|Showers, W - NC STATE UNIVERSITY|
|Fountain, M - NC STATE UNIV|
|Fountain, J - NC STATE UNIV|
Submitted to: Journal of Environmental Quality
Publication Type: Peer Reviewed Journal
Publication Acceptance Date: June 29, 2005
Publication Date: October 9, 2005
Citation: Israel, D.W., Showers, W.J., Fountain, M.O., Fountain, J. 2005. Nitrate movement in shallow ground water from swine-lagoon-effluent spray fields managed under current application regulations. Journal of Environmental Quality 34:1828-1842. Interpretive Summary: Movement of NO3 from lagoon-effluent spray fields managed under .0200 regulations to an adjacent first order stream in shallow groundwater was evaluated. Six transects of ground water monitoring wells were installed from the sprayfields fields through the riparian zone to the stream edge. Nitrate concentrations and 15N natural abundance of NO3 in groundwater and in the stream were measured over a 30 month period. These measurements showed that 6 years after initiating application of lagoon effluent to the sprayfields 15N natural abundance of NO3 in streamside wells was similar to 15N natural abundance of N in the effluent in four of six transects. 15N natural abundance of NO3 in the stream (16.8 +/- 3.6 per mil) was higher than expected for fertilizer N (<8 per mil)and approaching the values (20 to 30 per mil) indicative of effluent N. Nitrate concentrations in streamside wells of these transects ranged from 3 to 15 mg/L while NO3 concentrations in the stream averaged 2.0 +/- 1.2 mg/L . These results document that effluent N does move from sprayfields managed according to strict regulations to an adjacent first order stream in the shallow groundwater system. However, the large decrease in NO3 concentration between stream edge groundwater and the stream indicate attenuation of nitrate concentration by processes within the stream. This study represents the first assessment of the impact of .002 regulations on NO3 movement from fields receiving swine lagoon effluent and should help environmental regulatory agencies make rational assessments and/or modifications of regulations.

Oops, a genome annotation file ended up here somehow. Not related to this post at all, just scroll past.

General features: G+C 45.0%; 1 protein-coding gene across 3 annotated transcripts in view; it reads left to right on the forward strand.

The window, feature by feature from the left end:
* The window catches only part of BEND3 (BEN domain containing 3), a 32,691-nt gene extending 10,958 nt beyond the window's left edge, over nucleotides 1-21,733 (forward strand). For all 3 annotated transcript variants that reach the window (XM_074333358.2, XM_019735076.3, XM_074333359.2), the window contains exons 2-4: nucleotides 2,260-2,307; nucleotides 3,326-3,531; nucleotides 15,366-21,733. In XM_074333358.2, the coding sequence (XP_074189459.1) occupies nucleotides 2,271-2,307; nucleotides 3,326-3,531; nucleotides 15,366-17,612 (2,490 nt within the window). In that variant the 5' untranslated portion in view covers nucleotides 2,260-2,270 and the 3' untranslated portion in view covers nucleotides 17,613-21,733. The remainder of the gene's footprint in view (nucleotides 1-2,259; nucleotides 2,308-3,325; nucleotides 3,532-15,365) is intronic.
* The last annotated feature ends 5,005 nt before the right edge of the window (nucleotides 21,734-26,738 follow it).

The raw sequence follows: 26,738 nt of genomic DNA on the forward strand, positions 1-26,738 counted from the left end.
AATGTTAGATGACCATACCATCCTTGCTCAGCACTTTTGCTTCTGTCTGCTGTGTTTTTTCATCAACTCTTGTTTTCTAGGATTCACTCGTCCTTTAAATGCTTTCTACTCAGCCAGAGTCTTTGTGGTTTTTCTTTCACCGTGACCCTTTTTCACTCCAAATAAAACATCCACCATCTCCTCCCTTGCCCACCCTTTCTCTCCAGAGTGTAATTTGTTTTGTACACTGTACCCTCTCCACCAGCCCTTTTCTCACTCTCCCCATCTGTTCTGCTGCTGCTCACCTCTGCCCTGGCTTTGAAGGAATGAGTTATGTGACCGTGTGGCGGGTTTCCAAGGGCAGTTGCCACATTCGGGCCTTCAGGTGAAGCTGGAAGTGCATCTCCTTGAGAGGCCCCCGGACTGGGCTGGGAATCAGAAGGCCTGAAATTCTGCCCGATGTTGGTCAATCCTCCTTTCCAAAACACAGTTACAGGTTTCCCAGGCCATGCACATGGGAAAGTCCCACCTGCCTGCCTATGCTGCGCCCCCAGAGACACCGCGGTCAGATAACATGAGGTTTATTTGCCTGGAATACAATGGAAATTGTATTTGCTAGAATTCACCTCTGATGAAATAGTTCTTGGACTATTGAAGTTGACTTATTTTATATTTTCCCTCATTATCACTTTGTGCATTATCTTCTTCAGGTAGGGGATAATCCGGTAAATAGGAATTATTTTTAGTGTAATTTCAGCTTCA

Technical Abstract: Movement of NO3 from lagoon-effluent spray fields managed under .0200 regulations to an adjacent first order stream in shallow groundwater was evaluated. The study area was a 260 hectare watershed in which swine production increased from 3,750 to 43,000 animals per year between 1993 and 1998. Transects of monitoring wells were installed and sampled in two spray fields and in riparian areas between these fields and an adjacent stream. The spray fields received 300 kg of plant available N /ha/yr from effluent for four years. Receiver crops were coastal bermudagrass either cut for hay or grazed. Wells were sampled monthly for 17 months and then quarterly for an additional 16 months. Nitrate comprised more than 95% of the inorganic N in groundwater under spray fields and riparian areas. Nitrate concentrations averaged 15 mg/L in groundwater from all wells in the spray fields. Nitrate concentrations averaged 30 mg/L at the top of the water table and decreased to an average of 8 mg/L at 1.2 to 2.4 m into the water table. Nitrate levels measured in the uppermost part of water table were about 2 fold higher than those measured in shallow groundwater under coastal plain fields in row crop production. For the six transects, NO3 concentrations in groundwater from riparian wells screened at 1 to 1.8 meters into the water table averaged 10 mg/L. In three of six transects, NO3 concentrations in groundwater at the edge of the stream decreased 92% compared to that under the spray fields and were less than 1.7 mg/L. In three transects, groundwater NO3 concentrations at the stream edge decreased only 17% relative concentrations in field wells and ranged from 3 to 15 mg/L. 15N natural abundances of NO3 from fertilizer and soil sources range from -5 to 8 per mil and that of N in lagoon effluent ranges from 20 to 30 per mil. Thus, measurement of 15N natural abundances can be used to determine which N sources contribute NO3 to groundwater beneath the riparian zone and to the stream if denitrification in the system is negligible. The correlation between 18O and 15N natural abundances in NO3 from shallow groundwater wells throughout the spray field-riparian-stream system was not significant. This indicates that denitrification did not contribute to the 15N enrichment of NO3 as it moved through the shallow groundwater system. Delta 15N values > 10 per mil showed that N from applied effluent was moving through the riparian zone in shallow groundwater at rates of 4.5 to 16 m/yr. At 30 month sampling, delta 15 N values for NO3 in groundwater from stream side wells of four transects were similar to that for NO3 in groundwater beneath the spray fields (20 to 25 per mil) indicating that most of the NO3 in these wells was derived from effluent N. Delta 15N values for NO3 in stream samples ranged from 12 to 20 per mil. These values are within the range expected for NO3 derived from effluent applied to adjacent fields. Therefore, after six years of application effluent N has accumulated in the stream. Nitrate concentrations in the stream during the 30-month period averaged 2.0 +/- 1.2 mg/L. Therefore, processes within in the stream appear to be attenuating the concentrations of nitrate as concentrations are much lower than concentrations in the shallow ground water.